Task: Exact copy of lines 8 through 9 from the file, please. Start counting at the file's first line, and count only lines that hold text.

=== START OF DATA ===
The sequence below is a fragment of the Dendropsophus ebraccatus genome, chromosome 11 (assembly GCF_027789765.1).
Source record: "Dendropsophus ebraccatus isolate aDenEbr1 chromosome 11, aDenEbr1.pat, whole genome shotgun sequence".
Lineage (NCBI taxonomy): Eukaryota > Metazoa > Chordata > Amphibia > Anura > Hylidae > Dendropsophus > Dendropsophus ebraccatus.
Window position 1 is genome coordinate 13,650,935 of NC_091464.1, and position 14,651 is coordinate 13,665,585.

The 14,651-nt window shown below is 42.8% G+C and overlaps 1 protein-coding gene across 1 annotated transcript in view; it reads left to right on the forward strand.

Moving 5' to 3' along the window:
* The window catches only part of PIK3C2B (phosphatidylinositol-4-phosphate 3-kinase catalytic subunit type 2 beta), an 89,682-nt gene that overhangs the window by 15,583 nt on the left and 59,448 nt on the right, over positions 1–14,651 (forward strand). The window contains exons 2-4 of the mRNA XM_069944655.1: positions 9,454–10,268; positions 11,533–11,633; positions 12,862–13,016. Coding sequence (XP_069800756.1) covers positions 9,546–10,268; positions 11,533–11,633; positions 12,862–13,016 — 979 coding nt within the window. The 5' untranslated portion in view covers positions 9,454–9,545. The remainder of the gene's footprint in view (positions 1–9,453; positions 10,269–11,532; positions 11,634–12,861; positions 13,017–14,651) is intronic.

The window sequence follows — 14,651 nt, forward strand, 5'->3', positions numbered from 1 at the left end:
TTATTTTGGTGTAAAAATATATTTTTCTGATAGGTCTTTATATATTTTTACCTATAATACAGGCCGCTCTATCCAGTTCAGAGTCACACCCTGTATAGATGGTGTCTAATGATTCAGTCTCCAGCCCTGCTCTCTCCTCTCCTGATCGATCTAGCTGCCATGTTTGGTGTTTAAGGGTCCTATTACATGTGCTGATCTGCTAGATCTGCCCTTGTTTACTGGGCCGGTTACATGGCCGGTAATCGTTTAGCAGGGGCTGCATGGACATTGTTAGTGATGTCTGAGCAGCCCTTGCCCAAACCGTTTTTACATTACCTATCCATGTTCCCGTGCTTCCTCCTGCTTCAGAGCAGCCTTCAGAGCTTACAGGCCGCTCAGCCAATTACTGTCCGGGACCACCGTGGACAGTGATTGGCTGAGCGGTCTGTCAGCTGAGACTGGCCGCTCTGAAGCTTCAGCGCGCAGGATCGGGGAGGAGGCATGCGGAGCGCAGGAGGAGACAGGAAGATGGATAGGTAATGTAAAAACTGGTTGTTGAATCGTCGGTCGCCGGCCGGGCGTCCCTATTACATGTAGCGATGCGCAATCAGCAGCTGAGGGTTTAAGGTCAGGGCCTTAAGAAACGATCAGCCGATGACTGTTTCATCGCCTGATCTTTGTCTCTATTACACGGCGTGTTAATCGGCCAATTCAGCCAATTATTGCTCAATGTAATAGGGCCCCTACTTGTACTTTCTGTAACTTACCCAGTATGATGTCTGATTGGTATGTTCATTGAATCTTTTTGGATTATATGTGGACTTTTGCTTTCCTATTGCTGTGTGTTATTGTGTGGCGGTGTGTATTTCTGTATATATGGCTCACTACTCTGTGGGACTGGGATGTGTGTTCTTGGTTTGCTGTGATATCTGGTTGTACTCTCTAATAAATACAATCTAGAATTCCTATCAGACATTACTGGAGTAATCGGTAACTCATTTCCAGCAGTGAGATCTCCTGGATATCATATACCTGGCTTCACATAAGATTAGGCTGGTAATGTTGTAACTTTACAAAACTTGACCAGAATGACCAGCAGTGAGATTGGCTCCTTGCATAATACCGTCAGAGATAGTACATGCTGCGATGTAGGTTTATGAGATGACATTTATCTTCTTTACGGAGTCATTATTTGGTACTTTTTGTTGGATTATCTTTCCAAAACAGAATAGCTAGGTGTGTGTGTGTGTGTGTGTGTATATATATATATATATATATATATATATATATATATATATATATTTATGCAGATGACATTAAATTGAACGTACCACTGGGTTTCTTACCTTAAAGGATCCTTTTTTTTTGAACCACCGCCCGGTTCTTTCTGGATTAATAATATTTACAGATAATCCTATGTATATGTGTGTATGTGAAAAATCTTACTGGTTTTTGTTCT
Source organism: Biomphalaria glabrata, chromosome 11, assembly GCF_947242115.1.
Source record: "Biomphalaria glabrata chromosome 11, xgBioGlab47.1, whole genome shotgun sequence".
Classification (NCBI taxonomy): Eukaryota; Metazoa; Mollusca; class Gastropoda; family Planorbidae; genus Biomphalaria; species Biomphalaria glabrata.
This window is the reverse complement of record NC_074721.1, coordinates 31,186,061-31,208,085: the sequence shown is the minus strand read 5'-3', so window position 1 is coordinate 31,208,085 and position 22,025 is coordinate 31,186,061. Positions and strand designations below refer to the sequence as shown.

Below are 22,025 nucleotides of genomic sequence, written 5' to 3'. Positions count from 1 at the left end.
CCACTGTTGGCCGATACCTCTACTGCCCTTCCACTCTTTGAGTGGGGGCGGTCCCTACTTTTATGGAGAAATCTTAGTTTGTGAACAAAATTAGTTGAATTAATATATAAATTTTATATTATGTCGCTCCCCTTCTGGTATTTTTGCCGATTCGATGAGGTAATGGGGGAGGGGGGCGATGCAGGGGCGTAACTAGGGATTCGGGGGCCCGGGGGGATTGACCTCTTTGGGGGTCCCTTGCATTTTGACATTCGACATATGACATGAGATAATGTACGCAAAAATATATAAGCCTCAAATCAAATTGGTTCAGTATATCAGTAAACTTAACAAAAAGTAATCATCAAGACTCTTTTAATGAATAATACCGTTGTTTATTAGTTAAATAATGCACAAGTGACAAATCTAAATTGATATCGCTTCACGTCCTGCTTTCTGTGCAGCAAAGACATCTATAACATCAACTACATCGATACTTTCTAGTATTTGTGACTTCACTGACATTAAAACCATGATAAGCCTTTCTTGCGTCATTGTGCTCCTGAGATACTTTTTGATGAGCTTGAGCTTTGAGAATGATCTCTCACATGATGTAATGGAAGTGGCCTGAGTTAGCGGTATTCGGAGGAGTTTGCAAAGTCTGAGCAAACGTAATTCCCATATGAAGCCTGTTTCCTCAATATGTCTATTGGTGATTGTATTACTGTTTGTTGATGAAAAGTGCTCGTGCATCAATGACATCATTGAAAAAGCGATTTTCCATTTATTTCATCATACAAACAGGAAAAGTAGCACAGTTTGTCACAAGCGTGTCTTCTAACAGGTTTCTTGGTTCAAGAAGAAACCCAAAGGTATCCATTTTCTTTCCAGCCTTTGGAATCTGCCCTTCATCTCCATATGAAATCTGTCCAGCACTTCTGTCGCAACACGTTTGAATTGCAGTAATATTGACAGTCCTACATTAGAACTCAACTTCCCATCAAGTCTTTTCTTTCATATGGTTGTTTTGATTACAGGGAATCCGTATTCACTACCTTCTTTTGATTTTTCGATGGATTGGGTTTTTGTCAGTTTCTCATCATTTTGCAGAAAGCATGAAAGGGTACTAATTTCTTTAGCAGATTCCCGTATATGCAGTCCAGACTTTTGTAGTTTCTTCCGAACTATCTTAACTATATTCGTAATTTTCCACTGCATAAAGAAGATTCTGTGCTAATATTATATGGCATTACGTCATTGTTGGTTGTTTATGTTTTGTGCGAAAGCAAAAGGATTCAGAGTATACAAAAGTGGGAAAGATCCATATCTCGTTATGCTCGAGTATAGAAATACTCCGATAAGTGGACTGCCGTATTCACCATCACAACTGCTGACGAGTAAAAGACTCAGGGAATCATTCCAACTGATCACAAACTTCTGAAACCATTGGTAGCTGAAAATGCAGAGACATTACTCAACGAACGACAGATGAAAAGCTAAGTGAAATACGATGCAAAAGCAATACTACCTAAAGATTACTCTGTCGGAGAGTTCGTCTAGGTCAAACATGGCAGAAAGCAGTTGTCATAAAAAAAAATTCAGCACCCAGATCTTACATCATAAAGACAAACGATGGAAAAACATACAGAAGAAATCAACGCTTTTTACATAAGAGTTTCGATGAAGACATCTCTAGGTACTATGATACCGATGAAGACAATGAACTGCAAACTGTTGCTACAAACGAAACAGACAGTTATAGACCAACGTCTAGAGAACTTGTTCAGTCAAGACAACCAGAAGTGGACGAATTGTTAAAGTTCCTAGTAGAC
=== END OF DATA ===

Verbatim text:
The window sequence follows — 14,651 nt, forward strand, 5'->3', positions numbered from 1 at the left end:
TTATTTTGGTGTAAAAATATATTTTTCTGATAGGTCTTTATATATTTTTACCTATAATACAGGCCGCTCTATCCAGTTCAGAGTCACACCCTGTATAGATGGTGTCTAATGATTCAGTCTCCAGCCCTGCTCTCTCCTCTCCTGATCGATCTAGCTGCCATGTTTGGTGTTTAAGGGTCCTATTACATGTGCTGATCTGCTAGATCTGCCCTTGTTTACTGGGCCGGTTACATGGCCGGTAATCGTTTAGCAGGGGCTGCATGGACATTGTTAGTGATGTCTGAGCAGCCCTTGCCCAAACCGTTTTTACATTACCTATCCATGTTCCCGTGCTTCCTCCTGCTTCAGAGCAGCCTTCAGAGCTTACAGGCCGCTCAGCCAATTACTGTCCGGGACCACCGTGGACAGTGATTGGCTGAGCGGTCTGTCAGCTGAGACTGGCCGCTCTGAAGCTTCAGCGCGCAGGATCGGGGAGGAGGCATGCGGAGCGCAGGAGGAGACAGGAAGATGGATAGGTAATGTAAAAACTGGTTGTTGAATCGTCGGTCGCCGGCCGGGCGTCCCTATTACATGTAGCGATGCGCAATCAGCAGCTGAGGGTTTAAGGTCAGGGCCTTAAGAAACGATCAGCCGATGACTGTTTCATCGCCTGATCTTTGTCTCTATTACACGGCGTGTTAATCGGCCAATTCAGCCAATTATTGCTCAATGTAATAGGGCCCCTACTTGTACTTTCTGTAACTTACCCAGTATGATGTCTGATTGGTATGTTCATTGAATCTTTTTGGATTATATGTGGACTTTTGCTTTCCTATTGCTGTGTGTTATTGTGTGGCGGTGTGTATTTCTGTATATATGGCTCACTACTCTGTGGGACTGGGATGTGTGTTCTTGGTTTGCTGTGATATCTGGTTGTACTCTCTAATAAATACAATCTAGAATTCCTATCAGACATTACTGGAGTAATCGGTAACTCATTTCCAGCAGTGAGATCTCCTGGATATCATATACCTGGCTTCACATAAGATTAGGCTGGTAATGTTGTAACTTTACAAAACTTGACCAGAATGACCAGCAGTGAGATTGGCTCCTTGCATAATACCGTCAGAGATAGTACATGCTGCGATGTAGGTTTATGAGATGACATTTATCTTCTTTACGGAGTCATTATTTGGTACTTTTTGTTGGATTATCTTTCCAAAACAGAATAGCTAGGTGTGTGTGTGTGTGTGTGTGTATATATATATATATATATATATATATATATATATATATATATATTTATGCAGATGACATTAAATTGAACGTACCACTGGGTTTCTTACCTTAAAGGATCCTTTTTTTTTGAACCACCGCCCGGTTCTTTCTGGATTAATAATATTTACAGATAATCCTATGTATATGTGTGTATGTGAAAAATCTTACTGGTTTTTGTTCT